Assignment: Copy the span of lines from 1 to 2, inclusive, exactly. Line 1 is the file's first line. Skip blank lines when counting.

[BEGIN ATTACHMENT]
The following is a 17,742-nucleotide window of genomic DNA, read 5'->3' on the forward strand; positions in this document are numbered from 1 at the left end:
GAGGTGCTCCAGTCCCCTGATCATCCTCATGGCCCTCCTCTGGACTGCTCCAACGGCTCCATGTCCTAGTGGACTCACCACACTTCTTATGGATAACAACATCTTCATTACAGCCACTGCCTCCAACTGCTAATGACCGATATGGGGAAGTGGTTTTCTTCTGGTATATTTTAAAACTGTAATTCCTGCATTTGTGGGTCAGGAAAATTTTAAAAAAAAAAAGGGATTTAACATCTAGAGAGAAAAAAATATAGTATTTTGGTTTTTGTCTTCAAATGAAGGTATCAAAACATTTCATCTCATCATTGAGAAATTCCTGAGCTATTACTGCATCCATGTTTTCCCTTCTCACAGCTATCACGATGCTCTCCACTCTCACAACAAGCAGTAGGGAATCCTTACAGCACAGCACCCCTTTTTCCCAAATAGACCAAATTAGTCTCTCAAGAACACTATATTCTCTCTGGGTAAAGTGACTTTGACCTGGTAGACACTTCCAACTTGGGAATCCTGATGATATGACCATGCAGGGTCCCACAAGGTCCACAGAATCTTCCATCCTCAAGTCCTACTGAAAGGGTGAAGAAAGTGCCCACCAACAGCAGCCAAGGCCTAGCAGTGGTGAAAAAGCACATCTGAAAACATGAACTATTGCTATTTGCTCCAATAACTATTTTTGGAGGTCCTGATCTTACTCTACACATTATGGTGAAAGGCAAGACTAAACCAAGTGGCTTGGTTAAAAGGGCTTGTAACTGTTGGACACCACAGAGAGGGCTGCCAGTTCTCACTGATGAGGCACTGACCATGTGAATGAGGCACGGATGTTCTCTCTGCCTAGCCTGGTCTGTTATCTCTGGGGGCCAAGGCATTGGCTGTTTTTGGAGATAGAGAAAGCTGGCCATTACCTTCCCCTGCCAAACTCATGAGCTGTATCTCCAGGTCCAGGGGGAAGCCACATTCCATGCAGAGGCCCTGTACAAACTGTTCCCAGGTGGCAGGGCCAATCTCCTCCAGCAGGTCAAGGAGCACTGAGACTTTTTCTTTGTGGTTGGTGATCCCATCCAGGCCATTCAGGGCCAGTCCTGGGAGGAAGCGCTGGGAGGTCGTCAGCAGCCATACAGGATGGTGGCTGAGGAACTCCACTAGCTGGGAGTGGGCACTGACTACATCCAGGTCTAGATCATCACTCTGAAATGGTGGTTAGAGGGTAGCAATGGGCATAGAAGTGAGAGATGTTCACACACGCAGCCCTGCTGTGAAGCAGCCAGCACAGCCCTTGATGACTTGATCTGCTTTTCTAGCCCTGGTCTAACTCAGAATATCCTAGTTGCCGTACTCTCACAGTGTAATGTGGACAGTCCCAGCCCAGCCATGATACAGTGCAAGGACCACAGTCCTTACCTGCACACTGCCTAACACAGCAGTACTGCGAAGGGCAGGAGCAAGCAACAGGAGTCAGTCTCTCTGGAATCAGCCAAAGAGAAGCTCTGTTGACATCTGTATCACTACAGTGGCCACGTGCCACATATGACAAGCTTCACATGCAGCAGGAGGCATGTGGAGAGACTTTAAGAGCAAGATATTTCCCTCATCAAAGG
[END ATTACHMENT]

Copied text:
The following is a 17,742-nucleotide window of genomic DNA, read 5'->3' on the forward strand; positions in this document are numbered from 1 at the left end:
GAGGTGCTCCAGTCCCCTGATCATCCTCATGGCCCTCCTCTGGACTGCTCCAACGGCTCCATGTCCTAGTGGACTCACCACACTTCTTATGGATAACAACATCTTCATTACAGCCACTGCCTCCAACTGCTAATGACCGATATGGGGAAGTGGTTTTCTTCTGGTATATTTTAAAACTGTAATTCCTGCATTTGTGGGTCAGGAAAATTTTAAAAAAAAAAAGGGATTTAACATCTAGAGAGAAAAAAATATAGTATTTTGGTTTTTGTCTTCAAATGAAGGTATCAAAACATTTCATCTCATCATTGAGAAATTCCTGAGCTATTACTGCATCCATGTTTTCCCTTCTCACAGCTATCACGATGCTCTCCACTCTCACAACAAGCAGTAGGGAATCCTTACAGCACAGCACCCCTTTTTCCCAAATAGACCAAATTAGTCTCTCAAGAACACTATATTCTCTCTGGGTAAAGTGACTTTGACCTGGTAGACACTTCCAACTTGGGAATCCTGATGATATGACCATGCAGGGTCCCACAAGGTCCACAGAATCTTCCATCCTCAAGTCCTACTGAAAGGGTGAAGAAAGTGCCCACCAACAGCAGCCAAGGCCTAGCAGTGGTGAAAAAGCACATCTGAAAACATGAACTATTGCTATTTGCTCCAATAACTATTTTTGGAGGTCCTGATCTTACTCTACACATTATGGTGAAAGGCAAGACTAAACCAAGTGGCTTGGTTAAAAGGGCTTGTAACTGTTGGACACCACAGAGAGGGCTGCCAGTTCTCACTGATGAGGCACTGACCATGTGAATGAGGCACGGATGTTCTCTCTGCCTAGCCTGGTCTGTTATCTCTGGGGGCCAAGGCATTGGCTGTTTTTGGAGATAGAGAAAGCTGGCCATTACCTTCCCCTGCCAAACTCATGAGCTGTATCTCCAGGTCCAGGGGGAAGCCACATTCCATGCAGAGGCCCTGTACAAACTGTTCCCAGGTGGCAGGGCCAATCTCCTCCAGCAGGTCAAGGAGCACTGAGACTTTTTCTTTGTGGTTGGTGATCCCATCCAGGCCATTCAGGGCCAGTCCTGGGAGGAAGCGCTGGGAGGTCGTCAGCAGCCATACAGGATGGTGGCTGAGGAACTCCACTAGCTGGGAGTGGGCACTGACTACATCCAGGTCTAGATCATCACTCTGAAATGGTGGTTAGAGGGTAGCAATGGGCATAGAAGTGAGAGATGTTCACACACGCAGCCCTGCTGTGAAGCAGCCAGCACAGCCCTTGATGACTTGATCTGCTTTTCTAGCCCTGGTCTAACTCAGAATATCCTAGTTGCCGTACTCTCACAGTGTAATGTGGACAGTCCCAGCCCAGCCATGATACAGTGCAAGGACCACAGTCCTTACCTGCACACTGCCTAACACAGCAGTACTGCGAAGGGCAGGAGCAAGCAACAGGAGTCAGTCTCTCTGGAATCAGCCAAAGAGAAGCTCTGTTGACATCTGTATCACTACAGTGGCCACGTGCCACATATGACAAGCTTCACATGCAGCAGGAGGCATGTGGAGAGACTTTAAGAGCAAGATATTTCCCTCATCAAAGG